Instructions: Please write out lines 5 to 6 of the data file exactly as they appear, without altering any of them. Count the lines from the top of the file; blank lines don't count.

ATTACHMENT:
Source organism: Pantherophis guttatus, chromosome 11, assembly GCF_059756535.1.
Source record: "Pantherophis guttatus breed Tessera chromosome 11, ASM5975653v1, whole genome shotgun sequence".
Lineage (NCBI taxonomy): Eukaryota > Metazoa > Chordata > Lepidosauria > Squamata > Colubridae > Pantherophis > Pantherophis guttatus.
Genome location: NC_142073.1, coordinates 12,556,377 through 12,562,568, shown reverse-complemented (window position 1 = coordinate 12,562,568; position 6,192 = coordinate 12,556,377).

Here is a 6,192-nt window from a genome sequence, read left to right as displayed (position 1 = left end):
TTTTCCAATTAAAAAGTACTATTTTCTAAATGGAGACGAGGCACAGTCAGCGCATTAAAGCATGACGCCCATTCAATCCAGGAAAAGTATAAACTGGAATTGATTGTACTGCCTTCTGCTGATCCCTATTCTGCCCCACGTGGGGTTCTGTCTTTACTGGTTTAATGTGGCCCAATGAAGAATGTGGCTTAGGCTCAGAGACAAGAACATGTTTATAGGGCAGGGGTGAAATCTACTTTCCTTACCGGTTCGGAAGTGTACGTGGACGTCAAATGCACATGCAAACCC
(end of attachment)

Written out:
Here is a 6,192-nt window from a genome sequence, read left to right as displayed (position 1 = left end):
TTTTCCAATTAAAAAGTACTATTTTCTAAATGGAGACGAGGCACAGTCAGCGCATTAAAGCATGACGCCCATTCAATCCAGGAAAAGTATAAACTGGAATTGATTGTACTGCCTTCTGCTGATCCCTATTCTGCCCCACGTGGGGTTCTGTCTTTACTGGTTTAATGTGGCCCAATGAAGAATGTGGCTTAGGCTCAGAGACAAGAACATGTTTATAGGGCAGGGGTGAAATCTACTTTCCTTACCGGTTCGGAAGTGTACGTGGACGTCAAATGCACATGCAAACCC